Dozens murdered in New Zealand mosque shootings
"One person, a male in his late 20s, has been charged with murder, and should appear in the Christchurch Court tomorrow morning," said New Zealand police Commissioner Mike Bush.
Scores of people have been seriously wounded and are being treated for their injuries. Prime Minister Jacinda Ardern said the events in Christchurch represented "an extraordinary and unprecedented act of violence" on "one of New Zealand's darkest days".
"It is clear that this can now only be described as a terrorist attack," Ardern said.
Police took three men and a woman into custody after the shooting. While there was no reason to believe there were more suspects, Ardern said the national security threat level was being raised to the second-highest level.
Authorities have not specified who they detained, but said none had been on any watch list. One of the detained is an Australian-born citizen.
A man who claimed responsibility for the shootings left a 74-page hate manifesto. In it he said he was a 28-year-old "white Australian" and a racist.
Ardern at a news conference alluded to anti-immigrant sentiment as the possible motive, saying that while many people affected by the shootings may be migrants or refugees "they have chosen to make New Zealand their home, and it is their home. They are us".
As for the suspects, Ardern said "these are people who I would describe as having extremist views that have absolutely no place in New Zealand".
Police Commissioner Bush said police were not aware of any other suspects. Bush said the defense force had defused a number of improvised explosive devices that were attached to vehicles stopped after the attacks.
He said anybody who was thinking of going to a mosque anywhere in New Zealand on Friday should stay put.
The deadliest attack occurred at the Masjid al-Noor mosque in central Christchurch at about 1:45pm Arden said 30 people were killed there.
A man dressed in black enters the mosque and then heard dozens of shots, followed by people running from the mosque in terror.
Witness Len Peneha went into the mosque to try and help.
"I saw dead people everywhere. There were three in the hallway, at the door leading into the mosque, and people inside the mosque," he said.
He said the gunman was white and was wearing a helmet with some kind of device on top, giving him a military-type appearance.
The shooter livestreamed the murders in horrifying detail with police advising people not to view the video. The gunman spends more than two minutes inside the mosque spraying terrified worshippers with bullets again and again.
He then walks outside to the street, where he shoots at people on the sidewalk. Children's screams can be heard in the distance as he returns to his car to get another rifle.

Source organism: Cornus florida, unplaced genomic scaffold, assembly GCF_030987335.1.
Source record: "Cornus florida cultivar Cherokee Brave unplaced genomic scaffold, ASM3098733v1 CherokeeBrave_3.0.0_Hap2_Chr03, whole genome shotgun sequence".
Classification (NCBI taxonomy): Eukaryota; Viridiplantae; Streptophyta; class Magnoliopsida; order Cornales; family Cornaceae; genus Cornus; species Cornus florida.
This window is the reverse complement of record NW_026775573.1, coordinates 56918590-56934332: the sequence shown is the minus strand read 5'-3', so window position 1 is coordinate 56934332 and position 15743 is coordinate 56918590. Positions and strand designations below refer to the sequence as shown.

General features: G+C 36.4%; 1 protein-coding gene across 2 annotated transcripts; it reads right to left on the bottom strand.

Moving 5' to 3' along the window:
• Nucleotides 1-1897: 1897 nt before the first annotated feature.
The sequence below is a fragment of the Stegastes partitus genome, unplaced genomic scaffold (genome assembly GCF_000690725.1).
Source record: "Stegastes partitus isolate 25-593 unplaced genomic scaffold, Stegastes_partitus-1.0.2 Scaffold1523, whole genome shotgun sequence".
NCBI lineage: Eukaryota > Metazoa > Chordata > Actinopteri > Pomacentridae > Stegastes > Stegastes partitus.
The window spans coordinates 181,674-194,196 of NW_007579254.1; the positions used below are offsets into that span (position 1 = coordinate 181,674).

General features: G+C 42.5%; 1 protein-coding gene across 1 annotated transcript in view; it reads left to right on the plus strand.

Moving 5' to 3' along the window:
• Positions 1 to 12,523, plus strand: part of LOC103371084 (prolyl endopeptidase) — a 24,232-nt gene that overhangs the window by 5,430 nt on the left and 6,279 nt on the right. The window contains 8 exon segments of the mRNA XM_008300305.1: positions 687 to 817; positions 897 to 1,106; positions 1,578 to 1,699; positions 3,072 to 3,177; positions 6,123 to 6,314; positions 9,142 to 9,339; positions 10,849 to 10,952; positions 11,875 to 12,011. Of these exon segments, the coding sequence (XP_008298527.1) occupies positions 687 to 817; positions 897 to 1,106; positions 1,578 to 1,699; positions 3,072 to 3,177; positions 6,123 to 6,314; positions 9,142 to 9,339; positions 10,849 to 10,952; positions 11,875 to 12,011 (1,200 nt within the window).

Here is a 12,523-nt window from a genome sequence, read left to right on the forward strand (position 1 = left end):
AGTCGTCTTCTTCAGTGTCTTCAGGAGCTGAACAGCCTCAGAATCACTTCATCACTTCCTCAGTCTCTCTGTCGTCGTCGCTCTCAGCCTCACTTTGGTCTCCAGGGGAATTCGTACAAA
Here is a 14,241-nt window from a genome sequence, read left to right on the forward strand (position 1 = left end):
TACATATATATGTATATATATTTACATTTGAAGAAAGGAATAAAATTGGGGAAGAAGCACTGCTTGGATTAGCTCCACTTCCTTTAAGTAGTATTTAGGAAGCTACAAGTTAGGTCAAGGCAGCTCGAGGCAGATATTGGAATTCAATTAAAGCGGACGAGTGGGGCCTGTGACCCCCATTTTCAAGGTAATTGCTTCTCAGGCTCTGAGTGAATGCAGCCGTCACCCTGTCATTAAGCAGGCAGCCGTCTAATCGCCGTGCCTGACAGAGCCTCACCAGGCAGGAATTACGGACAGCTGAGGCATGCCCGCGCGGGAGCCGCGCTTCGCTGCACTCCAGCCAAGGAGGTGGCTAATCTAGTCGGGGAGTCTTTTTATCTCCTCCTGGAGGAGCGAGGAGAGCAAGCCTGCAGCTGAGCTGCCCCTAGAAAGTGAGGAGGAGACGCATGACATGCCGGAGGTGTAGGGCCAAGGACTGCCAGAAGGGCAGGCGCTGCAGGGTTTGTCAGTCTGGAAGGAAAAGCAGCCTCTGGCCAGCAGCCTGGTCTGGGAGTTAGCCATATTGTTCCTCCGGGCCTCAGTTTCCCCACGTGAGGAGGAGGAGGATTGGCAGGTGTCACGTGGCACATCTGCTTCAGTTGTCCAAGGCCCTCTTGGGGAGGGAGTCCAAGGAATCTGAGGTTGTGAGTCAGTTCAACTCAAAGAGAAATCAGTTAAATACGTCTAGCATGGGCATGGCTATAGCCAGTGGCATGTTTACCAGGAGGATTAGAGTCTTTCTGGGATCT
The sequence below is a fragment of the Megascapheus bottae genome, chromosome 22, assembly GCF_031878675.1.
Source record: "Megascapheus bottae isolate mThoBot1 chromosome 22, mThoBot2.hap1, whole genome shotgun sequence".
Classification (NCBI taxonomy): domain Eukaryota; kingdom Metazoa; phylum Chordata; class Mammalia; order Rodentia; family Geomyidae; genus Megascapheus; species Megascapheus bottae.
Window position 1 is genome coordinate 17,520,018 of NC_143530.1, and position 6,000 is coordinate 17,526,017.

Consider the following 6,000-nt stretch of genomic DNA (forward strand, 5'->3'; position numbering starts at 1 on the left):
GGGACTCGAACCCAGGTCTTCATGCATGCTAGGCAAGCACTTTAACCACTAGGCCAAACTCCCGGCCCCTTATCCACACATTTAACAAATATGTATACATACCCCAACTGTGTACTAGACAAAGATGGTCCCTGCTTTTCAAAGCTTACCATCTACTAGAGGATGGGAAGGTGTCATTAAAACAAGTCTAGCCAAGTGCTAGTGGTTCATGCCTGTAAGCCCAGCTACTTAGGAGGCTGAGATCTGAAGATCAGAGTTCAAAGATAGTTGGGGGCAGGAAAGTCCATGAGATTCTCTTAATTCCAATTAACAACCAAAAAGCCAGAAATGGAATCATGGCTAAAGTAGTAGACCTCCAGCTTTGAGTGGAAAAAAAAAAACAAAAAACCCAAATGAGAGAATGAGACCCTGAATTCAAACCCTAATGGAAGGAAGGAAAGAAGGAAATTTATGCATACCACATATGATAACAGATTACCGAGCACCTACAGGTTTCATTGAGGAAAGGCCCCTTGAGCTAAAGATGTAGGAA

The gunman then walks back into the mosque, and continues shooting.
There was a second shooting at the Linwood Masjid Mosque that Ardern said killed 10 people.
Moutafa Farouk, a spokesman for the Federation of Islamic Associations of New Zealand, told the New York Times it was especially shocking for this to happen during Friday prayers.
The man who claimed responsibility for the shooting said he came to New Zealand only to plan and train for the attack. He said he was not a member of any organisation, but had donated to and interacted with many nationalist groups, though he acted alone and no group ordered the attack.
He said the Christchurch and Linwood mosques would be the targets, as would a third mosque in the town of Ashburton if he could make it there.
He said he chose New Zealand because of its location, to show that even the most remote parts of the world were not free of "mass immigration."
Mass shootings in New Zealand are exceedingly rare. Murders are equally as uncommon with 35 murders recorded countrywide in 2017 - today's death toll exceeded that of entire year. Gun ownership, however, is more common, with 1.2 million registered firearms in the country of 4.6 million in 2017.
A cricket match between New Zealand and Bangladesh scheduled to start Saturday was canceled after the Bangladesh cricket team had a narrow escape.
Players and members of the team's coaching staff were reportedly on their bus, approaching the Masjid al-Noor mosque in Hagley Park when the shooting broke out.
Batsman Tamim Iqbal tweeted "entire team got saved from active shooters. Frightening experience and please keep us in your prayers".